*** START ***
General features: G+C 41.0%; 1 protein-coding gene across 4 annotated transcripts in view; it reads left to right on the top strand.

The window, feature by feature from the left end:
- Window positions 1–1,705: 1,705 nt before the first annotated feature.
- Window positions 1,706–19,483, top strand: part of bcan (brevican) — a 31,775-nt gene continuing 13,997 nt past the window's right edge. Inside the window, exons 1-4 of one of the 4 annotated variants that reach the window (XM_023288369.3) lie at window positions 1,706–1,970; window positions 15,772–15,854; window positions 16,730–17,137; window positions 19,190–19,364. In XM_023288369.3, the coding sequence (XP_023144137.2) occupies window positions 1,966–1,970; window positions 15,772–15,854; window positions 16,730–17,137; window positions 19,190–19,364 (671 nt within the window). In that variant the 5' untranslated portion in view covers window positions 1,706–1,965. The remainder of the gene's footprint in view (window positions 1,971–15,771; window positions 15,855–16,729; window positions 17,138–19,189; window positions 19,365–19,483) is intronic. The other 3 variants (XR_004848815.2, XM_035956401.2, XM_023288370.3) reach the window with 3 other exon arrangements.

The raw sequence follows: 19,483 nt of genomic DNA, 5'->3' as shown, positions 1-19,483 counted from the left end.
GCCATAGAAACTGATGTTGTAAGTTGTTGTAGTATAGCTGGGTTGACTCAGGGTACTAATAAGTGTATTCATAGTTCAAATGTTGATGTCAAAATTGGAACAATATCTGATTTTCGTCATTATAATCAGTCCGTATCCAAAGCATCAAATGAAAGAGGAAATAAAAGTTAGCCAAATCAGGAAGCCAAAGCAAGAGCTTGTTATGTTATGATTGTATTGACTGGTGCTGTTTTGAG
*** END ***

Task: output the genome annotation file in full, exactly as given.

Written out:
General features: G+C 41.0%; 1 protein-coding gene across 4 annotated transcripts in view; it reads left to right on the top strand.

The window, feature by feature from the left end:
- Window positions 1–1,705: 1,705 nt before the first annotated feature.
- Window positions 1,706–19,483, top strand: part of bcan (brevican) — a 31,775-nt gene continuing 13,997 nt past the window's right edge. Inside the window, exons 1-4 of one of the 4 annotated variants that reach the window (XM_023288369.3) lie at window positions 1,706–1,970; window positions 15,772–15,854; window positions 16,730–17,137; window positions 19,190–19,364. In XM_023288369.3, the coding sequence (XP_023144137.2) occupies window positions 1,966–1,970; window positions 15,772–15,854; window positions 16,730–17,137; window positions 19,190–19,364 (671 nt within the window). In that variant the 5' untranslated portion in view covers window positions 1,706–1,965. The remainder of the gene's footprint in view (window positions 1,971–15,771; window positions 15,855–16,729; window positions 17,138–19,189; window positions 19,365–19,483) is intronic. The other 3 variants (XR_004848815.2, XM_035956401.2, XM_023288370.3) reach the window with 3 other exon arrangements.

The raw sequence follows: 19,483 nt of genomic DNA, 5'->3' as shown, positions 1-19,483 counted from the left end.
GCCATAGAAACTGATGTTGTAAGTTGTTGTAGTATAGCTGGGTTGACTCAGGGTACTAATAAGTGTATTCATAGTTCAAATGTTGATGTCAAAATTGGAACAATATCTGATTTTCGTCATTATAATCAGTCCGTATCCAAAGCATCAAATGAAAGAGGAAATAAAAGTTAGCCAAATCAGGAAGCCAAAGCAAGAGCTTGTTATGTTATGATTGTATTGACTGGTGCTGTTTTGAG